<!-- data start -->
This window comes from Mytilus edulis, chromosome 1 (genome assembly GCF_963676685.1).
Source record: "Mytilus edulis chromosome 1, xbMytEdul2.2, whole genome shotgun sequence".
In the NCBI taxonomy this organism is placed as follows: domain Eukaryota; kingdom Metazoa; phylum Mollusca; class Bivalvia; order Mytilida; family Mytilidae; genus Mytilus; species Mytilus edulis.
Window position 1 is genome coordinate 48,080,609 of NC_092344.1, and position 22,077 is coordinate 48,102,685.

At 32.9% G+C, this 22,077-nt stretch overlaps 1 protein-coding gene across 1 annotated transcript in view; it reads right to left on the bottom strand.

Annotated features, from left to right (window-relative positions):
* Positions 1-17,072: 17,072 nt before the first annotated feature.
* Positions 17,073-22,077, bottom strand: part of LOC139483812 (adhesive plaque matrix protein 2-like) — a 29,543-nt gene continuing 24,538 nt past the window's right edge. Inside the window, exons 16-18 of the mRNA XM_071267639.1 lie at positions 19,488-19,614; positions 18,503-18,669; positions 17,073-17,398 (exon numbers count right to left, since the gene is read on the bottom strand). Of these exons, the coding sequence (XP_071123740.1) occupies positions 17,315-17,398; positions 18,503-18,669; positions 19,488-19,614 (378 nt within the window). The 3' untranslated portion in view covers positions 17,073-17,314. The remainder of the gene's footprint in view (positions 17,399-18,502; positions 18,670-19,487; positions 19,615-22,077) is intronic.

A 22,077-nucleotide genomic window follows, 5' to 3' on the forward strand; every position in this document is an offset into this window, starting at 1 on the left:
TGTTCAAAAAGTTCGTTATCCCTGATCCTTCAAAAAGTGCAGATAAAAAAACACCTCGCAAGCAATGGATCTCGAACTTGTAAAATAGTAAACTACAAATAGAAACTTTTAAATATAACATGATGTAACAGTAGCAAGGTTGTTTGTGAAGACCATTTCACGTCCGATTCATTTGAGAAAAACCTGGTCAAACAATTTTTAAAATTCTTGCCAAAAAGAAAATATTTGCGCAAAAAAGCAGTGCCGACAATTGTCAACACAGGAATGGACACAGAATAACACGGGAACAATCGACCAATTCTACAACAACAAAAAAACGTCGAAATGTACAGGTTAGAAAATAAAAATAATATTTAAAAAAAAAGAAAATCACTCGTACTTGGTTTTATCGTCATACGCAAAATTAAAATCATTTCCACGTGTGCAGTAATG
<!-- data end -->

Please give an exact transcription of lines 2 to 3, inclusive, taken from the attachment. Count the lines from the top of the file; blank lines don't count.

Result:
Source record: "Mytilus edulis chromosome 1, xbMytEdul2.2, whole genome shotgun sequence".
In the NCBI taxonomy this organism is placed as follows: domain Eukaryota; kingdom Metazoa; phylum Mollusca; class Bivalvia; order Mytilida; family Mytilidae; genus Mytilus; species Mytilus edulis.